Hans Heinrich Hofrichter

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Hans Heinrich Oliver Hofrichter (born 29 March 1863 in Königsberg; † 14 April 1945 in Prague) was a German officer and SA leader, last in the rank of SA Brigadeführer. He was the oldest officer to serve in active military service on the German side during World War II.[1]


Hofrichter participated as an officer in World War I, in which he was awarded the Iron Cross of both classes.[2]

In 1930, he joined the NSDAP (membership number 382,356) in Stettin. In the 1930s he was Oberführer on the staff of the SA group Berlin-Brandenburg.[3]

At the outbreak of World War II, Hofrichter, then living in Berlin-Steglitz, volunteered for the Wehrmacht. As a lieutenant colonel (z.V.) he was the oldest officer in active service in the German army during the war. On the occasion of his 80th birthday, Hofrichter was promoted to colonel by a handwritten letter from Adolf Hitler. In addition, the Chief of Staff of the SA, Viktor Lutze, personally sought out Hofrichter and appointed him Brigadeführer in the SA.[3] The promotions and the photographed scene of the Lutze-Hofrichter meeting were exploited by Nazi propaganda in the context of the perseverance propaganda that was intensifying at this time (spring 1943) and even attracted attention in the press of the Allied countries.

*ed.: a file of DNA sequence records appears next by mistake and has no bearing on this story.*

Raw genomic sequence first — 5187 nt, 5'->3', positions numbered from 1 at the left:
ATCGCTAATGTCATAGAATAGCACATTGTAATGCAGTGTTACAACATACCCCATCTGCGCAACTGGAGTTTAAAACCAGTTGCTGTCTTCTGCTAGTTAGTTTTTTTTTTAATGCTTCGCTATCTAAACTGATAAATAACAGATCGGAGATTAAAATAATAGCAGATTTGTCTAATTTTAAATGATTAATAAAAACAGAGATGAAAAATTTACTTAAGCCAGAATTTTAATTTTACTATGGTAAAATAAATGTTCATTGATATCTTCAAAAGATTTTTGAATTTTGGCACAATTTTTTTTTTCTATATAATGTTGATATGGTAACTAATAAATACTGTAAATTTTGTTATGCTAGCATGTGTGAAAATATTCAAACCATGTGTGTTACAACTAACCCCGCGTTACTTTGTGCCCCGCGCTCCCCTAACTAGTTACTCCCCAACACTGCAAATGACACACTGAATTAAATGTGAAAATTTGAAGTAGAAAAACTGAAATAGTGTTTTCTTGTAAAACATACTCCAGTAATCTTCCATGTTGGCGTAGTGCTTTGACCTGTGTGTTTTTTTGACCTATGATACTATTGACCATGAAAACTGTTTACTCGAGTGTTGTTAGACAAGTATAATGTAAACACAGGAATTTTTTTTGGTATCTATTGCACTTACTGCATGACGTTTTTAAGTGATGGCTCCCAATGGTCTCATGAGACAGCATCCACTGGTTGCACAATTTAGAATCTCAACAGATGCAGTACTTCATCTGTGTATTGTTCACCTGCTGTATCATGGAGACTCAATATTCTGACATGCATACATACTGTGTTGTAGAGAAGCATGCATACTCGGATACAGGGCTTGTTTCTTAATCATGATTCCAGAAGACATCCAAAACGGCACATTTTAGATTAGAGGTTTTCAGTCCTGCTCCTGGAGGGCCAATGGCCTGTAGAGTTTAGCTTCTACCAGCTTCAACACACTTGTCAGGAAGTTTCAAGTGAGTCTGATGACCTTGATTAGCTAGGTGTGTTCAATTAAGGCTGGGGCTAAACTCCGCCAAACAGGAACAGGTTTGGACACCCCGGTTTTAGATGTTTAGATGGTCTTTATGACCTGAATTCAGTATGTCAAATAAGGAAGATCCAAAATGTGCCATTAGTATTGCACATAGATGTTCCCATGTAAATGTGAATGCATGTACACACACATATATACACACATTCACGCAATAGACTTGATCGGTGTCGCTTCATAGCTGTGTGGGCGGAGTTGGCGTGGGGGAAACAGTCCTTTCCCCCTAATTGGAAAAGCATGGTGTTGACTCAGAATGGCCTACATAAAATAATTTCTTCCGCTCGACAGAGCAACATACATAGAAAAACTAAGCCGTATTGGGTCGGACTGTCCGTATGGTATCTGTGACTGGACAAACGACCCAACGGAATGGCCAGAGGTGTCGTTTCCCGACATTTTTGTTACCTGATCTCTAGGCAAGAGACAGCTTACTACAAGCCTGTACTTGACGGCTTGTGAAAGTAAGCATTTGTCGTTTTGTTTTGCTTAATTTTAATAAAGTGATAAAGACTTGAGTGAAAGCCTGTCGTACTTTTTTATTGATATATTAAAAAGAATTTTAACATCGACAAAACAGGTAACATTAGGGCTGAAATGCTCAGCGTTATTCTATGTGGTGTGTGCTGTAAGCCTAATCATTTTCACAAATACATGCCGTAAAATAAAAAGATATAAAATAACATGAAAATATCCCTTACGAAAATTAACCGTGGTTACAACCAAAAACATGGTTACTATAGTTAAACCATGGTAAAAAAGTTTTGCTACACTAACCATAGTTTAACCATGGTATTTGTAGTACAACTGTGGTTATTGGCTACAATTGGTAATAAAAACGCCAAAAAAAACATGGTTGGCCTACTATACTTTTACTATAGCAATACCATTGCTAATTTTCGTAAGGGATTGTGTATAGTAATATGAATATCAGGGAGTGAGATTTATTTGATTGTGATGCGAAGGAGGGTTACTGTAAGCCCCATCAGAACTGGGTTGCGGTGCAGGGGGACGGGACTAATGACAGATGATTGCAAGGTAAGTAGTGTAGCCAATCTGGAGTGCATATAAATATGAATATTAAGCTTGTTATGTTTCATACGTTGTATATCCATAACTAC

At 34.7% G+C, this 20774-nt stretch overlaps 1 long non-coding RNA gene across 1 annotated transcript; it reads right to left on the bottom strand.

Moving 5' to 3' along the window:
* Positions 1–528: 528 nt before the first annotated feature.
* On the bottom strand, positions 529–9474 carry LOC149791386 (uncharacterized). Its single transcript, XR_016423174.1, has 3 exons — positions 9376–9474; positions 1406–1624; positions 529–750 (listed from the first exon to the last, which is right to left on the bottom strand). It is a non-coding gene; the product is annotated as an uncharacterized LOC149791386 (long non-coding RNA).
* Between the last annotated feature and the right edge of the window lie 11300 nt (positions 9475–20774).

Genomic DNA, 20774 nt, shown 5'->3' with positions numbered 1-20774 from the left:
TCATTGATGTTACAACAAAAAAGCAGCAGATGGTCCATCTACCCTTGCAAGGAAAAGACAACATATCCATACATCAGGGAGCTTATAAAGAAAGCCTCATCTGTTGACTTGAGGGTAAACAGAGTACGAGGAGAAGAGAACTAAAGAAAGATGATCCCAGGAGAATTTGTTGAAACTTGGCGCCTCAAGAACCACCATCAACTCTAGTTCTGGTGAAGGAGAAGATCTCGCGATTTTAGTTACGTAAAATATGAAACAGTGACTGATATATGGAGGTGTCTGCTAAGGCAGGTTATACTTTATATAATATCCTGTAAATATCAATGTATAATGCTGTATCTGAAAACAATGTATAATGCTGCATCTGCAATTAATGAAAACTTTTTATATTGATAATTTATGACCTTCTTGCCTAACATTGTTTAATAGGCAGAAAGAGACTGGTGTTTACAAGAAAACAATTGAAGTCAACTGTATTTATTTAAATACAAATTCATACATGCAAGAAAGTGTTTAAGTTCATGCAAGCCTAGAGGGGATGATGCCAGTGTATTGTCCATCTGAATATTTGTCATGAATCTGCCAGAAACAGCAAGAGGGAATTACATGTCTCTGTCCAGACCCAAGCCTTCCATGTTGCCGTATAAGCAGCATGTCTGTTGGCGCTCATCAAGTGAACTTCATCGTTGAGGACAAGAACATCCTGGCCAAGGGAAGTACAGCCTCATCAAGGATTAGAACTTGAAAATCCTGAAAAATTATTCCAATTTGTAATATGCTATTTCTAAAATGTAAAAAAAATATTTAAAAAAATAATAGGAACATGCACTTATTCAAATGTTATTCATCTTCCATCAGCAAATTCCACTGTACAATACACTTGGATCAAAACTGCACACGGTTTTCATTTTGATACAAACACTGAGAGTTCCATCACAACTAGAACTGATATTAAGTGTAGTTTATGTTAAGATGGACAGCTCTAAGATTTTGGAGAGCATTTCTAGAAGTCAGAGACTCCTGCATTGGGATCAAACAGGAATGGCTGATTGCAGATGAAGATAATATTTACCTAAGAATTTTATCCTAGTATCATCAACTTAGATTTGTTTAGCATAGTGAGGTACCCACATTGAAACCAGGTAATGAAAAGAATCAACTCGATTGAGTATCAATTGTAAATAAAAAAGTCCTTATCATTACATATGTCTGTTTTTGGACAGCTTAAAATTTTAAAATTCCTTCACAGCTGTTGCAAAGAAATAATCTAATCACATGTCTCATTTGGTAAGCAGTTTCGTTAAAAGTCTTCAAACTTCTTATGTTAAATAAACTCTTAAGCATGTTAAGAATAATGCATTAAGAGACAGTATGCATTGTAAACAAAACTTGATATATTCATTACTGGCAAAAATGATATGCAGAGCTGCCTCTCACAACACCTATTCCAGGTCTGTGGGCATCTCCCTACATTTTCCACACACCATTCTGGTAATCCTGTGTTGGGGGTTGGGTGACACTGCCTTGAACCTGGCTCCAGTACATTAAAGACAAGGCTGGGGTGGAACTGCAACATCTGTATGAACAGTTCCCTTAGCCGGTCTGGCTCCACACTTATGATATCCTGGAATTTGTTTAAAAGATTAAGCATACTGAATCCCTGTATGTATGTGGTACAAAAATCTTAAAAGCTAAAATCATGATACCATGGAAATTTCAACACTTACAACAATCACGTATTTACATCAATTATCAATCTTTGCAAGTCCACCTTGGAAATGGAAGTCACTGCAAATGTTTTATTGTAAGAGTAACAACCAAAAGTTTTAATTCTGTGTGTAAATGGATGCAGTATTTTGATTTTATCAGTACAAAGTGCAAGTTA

Individual references

  1. Litzmannstätter Zeitung of 1 April 1943 (with photo) No.91 (PDF; 4.7 MB).
  2. Oldest Officer, in The Times Week. Incorporating the Far Eastern Review, The Shanghai Times, Vol. 1-2, 1943, p. 28.
  3. a b Germany in Combat. (=DasArchiv. Nachschlagewerk für Politik, Wirtschaft und Kultur.) Nos. 103-108, Stollberg, Berlin 1942, p. 1050.